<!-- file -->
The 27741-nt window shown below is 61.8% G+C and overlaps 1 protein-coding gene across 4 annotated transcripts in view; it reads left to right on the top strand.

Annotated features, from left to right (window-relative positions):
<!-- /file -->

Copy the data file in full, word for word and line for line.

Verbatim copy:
The 27741-nt window shown below is 61.8% G+C and overlaps 1 protein-coding gene across 4 annotated transcripts in view; it reads left to right on the top strand.

Annotated features, from left to right (window-relative positions):